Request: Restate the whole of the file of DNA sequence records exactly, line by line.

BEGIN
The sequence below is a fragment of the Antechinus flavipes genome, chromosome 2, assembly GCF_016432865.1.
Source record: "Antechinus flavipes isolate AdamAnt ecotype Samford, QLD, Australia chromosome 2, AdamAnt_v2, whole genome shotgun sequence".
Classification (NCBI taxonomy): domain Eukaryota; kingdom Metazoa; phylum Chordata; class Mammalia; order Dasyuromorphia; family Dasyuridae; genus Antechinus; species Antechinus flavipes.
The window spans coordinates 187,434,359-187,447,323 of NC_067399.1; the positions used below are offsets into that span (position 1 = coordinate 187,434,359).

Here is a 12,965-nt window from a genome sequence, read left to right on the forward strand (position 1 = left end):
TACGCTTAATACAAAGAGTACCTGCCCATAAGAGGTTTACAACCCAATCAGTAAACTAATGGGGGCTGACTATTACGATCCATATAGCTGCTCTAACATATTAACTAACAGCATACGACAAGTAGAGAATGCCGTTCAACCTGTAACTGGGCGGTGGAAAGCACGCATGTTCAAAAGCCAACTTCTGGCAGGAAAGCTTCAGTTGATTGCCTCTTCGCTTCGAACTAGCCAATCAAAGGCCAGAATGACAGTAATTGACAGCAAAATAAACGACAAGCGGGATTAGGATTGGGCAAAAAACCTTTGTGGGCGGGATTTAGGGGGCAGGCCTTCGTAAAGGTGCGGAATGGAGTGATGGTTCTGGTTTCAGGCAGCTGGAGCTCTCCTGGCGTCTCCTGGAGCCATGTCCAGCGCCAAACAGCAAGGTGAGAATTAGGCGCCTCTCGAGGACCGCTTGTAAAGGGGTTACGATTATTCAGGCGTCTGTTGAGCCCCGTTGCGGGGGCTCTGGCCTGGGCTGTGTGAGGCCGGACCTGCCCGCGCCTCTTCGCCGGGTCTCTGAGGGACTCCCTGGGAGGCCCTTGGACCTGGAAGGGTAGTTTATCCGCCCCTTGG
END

The sequence below is a fragment of the Antechinus flavipes genome, chromosome 2, assembly GCF_016432865.1.
Source record: "Antechinus flavipes isolate AdamAnt ecotype Samford, QLD, Australia chromosome 2, AdamAnt_v2, whole genome shotgun sequence".
Classification (NCBI taxonomy): domain Eukaryota; kingdom Metazoa; phylum Chordata; class Mammalia; order Dasyuromorphia; family Dasyuridae; genus Antechinus; species Antechinus flavipes.
The window spans coordinates 187,434,359-187,447,323 of NC_067399.1; the positions used below are offsets into that span (position 1 = coordinate 187,434,359).

Here is a 12,965-nt window from a genome sequence, read left to right on the forward strand (position 1 = left end):
TACGCTTAATACAAAGAGTACCTGCCCATAAGAGGTTTACAACCCAATCAGTAAACTAATGGGGGCTGACTATTACGATCCATATAGCTGCTCTAACATATTAACTAACAGCATACGACAAGTAGAGAATGCCGTTCAACCTGTAACTGGGCGGTGGAAAGCACGCATGTTCAAAAGCCAACTTCTGGCAGGAAAGCTTCAGTTGATTGCCTCTTCGCTTCGAACTAGCCAATCAAAGGCCAGAATGACAGTAATTGACAGCAAAATAAACGACAAGCGGGATTAGGATTGGGCAAAAAACCTTTGTGGGCGGGATTTAGGGGGCAGGCCTTCGTAAAGGTGCGGAATGGAGTGATGGTTCTGGTTTCAGGCAGCTGGAGCTCTCCTGGCGTCTCCTGGAGCCATGTCCAGCGCCAAACAGCAAGGTGAGAATTAGGCGCCTCTCGAGGACCGCTTGTAAAGGGGTTACGATTATTCAGGCGTCTGTTGAGCCCCGTTGCGGGGGCTCTGGCCTGGGCTGTGTGAGGCCGGACCTGCCCGCGCCTCTTCGCCGGGTCTCTGAGGGACTCCCTGGGAGGCCCTTGGACCTGGAAGGGTAGTTTATCCGCCCCTTGG